If your index finger is twitching, jerking or “jumping” as a result of computer mouse use, there are causes and solutions to this annoying problem.

Are you scared that the twitching index finger means a disease?

• Ask yourself when the index finger twitches.

• Is it 100 percent ONLY when you’re using the computer mouse?

• Or are there many other seemingly random times throughout the day that this is happening to you?

If it seems to be triggered with mouse use — e.g., the twitching stops when you release the mouse and especially if you significantly alter your hand position such as resting it in your lap — there is one possible solution that just may work for you.

Solution #1

The type of computer mouse that has the potential to cause repetitive stress problems is the standard, traditional model in which the index finger does a lot of clicking, and the wrist is subjected to a lot of repetitive motion.

This model is the one where you must move it around on the pad with your hand, but when it’s time to click, the index finger is required.

Eventually, this can fatigue the finger. And like a strained tired eyelid, it begins twitching.

The solution may be the Logitech thumb control mouse. It stays in one spot, and your thumb comfortably does all the “moving.” Your hand stays in one spot!


However, your index finger will still need to do the clicking. But…the curvature design of this ergonomic mouse will make it easier and less tiresome for this digit.

The result may be less twitching or even an elimination of it.

Furthermore, because the hand and wrist no longer have to move, this will relieve the hand and wrist. This, in term, will make things easier on the index finger.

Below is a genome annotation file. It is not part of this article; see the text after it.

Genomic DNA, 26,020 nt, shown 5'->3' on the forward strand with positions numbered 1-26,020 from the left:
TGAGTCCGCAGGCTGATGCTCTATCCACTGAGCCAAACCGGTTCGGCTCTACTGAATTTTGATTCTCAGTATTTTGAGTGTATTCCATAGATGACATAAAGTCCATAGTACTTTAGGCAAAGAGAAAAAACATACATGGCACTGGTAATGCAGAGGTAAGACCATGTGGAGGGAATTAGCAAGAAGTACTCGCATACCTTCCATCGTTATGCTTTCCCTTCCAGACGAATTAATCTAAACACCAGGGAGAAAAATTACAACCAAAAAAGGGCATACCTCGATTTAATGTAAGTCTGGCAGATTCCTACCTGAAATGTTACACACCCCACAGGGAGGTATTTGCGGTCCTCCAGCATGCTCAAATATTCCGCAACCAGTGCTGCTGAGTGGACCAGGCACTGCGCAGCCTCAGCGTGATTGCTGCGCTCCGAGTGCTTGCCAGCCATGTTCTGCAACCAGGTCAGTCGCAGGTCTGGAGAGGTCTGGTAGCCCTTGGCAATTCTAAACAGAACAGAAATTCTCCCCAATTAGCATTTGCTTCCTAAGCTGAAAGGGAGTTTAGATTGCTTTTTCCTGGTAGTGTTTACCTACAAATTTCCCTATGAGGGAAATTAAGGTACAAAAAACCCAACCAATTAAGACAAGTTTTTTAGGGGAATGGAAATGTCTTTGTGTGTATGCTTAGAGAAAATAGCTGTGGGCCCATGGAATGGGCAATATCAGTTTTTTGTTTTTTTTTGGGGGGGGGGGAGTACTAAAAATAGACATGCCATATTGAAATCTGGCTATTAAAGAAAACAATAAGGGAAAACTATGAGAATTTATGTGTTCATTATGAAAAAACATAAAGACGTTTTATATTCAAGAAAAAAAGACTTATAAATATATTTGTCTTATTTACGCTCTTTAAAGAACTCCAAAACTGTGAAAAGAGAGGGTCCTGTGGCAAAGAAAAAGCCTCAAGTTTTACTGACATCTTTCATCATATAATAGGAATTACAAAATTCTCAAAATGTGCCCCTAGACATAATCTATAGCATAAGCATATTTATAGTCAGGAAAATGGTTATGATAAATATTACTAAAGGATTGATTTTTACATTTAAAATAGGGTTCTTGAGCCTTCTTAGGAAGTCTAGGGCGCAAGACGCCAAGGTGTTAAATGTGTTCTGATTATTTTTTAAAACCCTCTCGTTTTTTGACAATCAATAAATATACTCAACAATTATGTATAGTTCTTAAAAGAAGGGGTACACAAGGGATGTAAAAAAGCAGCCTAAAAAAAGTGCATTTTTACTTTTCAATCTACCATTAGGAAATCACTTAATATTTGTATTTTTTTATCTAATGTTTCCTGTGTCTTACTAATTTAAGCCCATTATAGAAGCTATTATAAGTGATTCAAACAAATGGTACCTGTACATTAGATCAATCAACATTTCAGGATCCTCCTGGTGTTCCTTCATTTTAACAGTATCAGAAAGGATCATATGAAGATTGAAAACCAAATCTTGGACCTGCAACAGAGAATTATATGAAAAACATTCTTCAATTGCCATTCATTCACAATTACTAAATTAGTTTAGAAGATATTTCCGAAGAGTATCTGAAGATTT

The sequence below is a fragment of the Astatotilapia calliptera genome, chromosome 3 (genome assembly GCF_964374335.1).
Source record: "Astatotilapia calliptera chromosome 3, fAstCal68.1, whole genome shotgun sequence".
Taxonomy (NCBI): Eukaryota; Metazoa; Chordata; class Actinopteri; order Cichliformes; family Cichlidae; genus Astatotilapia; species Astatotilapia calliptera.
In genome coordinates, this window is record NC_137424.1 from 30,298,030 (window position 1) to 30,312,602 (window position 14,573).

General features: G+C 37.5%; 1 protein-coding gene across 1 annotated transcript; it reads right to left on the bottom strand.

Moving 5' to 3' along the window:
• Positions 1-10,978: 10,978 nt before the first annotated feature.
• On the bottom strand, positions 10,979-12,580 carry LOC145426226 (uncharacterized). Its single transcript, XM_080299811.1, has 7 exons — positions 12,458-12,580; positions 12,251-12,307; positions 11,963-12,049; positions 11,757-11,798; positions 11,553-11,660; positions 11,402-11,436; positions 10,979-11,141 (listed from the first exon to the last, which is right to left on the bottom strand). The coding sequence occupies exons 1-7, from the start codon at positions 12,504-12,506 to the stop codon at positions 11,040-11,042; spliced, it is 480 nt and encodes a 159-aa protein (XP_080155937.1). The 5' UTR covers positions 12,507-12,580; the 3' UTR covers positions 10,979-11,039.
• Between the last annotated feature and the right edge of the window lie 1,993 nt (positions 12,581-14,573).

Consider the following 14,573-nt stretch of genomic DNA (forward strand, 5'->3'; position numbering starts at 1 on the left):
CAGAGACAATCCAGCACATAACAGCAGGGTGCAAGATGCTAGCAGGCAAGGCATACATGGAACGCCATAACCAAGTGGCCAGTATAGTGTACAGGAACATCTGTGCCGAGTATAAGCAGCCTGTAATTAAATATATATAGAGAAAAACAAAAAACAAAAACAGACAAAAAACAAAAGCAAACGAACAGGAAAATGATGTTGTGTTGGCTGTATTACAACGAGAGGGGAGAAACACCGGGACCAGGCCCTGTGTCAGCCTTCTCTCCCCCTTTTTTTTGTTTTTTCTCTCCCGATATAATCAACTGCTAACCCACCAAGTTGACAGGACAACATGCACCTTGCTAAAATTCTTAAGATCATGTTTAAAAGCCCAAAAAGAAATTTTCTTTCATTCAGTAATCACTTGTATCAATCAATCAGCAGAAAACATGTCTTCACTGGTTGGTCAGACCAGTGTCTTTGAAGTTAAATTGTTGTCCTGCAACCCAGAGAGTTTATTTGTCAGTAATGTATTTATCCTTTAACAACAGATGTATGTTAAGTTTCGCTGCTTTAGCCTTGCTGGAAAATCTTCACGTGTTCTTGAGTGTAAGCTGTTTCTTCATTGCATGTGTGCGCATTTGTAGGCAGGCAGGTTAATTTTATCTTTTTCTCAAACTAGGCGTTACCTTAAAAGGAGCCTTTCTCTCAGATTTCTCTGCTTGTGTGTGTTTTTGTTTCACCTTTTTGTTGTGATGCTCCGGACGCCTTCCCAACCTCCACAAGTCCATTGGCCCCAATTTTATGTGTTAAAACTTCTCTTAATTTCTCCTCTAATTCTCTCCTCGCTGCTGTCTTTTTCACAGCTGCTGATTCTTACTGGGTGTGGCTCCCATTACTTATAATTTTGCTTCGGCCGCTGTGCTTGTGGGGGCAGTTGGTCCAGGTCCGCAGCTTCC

“Some people experience twitching in the fingers after using a computer mouse for an extended period of time,” says Walter Gaman, MD, FABFM, board certified in family medicine and the author of several award-winning books including “Age to Perfection: How to Thrive to 100, Happy, Healthy, and Wise.”

“This is usually due to overuse of muscles and tendons within the fingers. The way the hand is positioned over the mouse is not a natural position.

“Also, the weight of the hand may be rested on the forearm, causing unnecessary pressure against the blood vessels that lead to the hand.”

The Logitech unit restores some degree of natural positioning to the hand and fingers while relieving some pressure on the forearm.

So the easier you make things for the index finger when using a computer mouse, the more likely this will reduce, and possibly eliminate, the twitching.

Solution #2

The second solution is to exercise the digit prior to mouse use.

Draw the alphabet in the air using just this finger, while having the arm supported on a chair armrest.

Do fist clenches: open and close gently for 30-60 seconds to warm up the finger.


Additional Ways to Reduce Index Finger Twitching

• Dr. Gaman advises to “remove the hand when not using the mouse instead of resting it there until the next click.

“Rotate the hand from the table or surface, to the lap. This will return circulation and remove undue pressure from the forearm.”

• Take breaks from the mouse! Every 30 minutes stand up and walk or stretch, or commit to non-clicking tasks for 10 minutes.

• See if you can do some middle digit clicking for a while.

• Keep hydrated; dehydration will make overworked muscles more prone to twitching.

See if the measures described here don’t solve the problem of a twitching index finger from excessive mouse use.

Dr. Gaman is with Executive Medicine of Texas and is with the Staying Young Radio Show 2.0 podcast.
Lorra Garrick has been covering medical, fitness and cybersecurity topics for many years, having written thousands of articles for print magazines and websites, including as a ghostwriter. She’s also a former ACE-certified personal trainer.  


Top image: Shutterstock/Fh Photo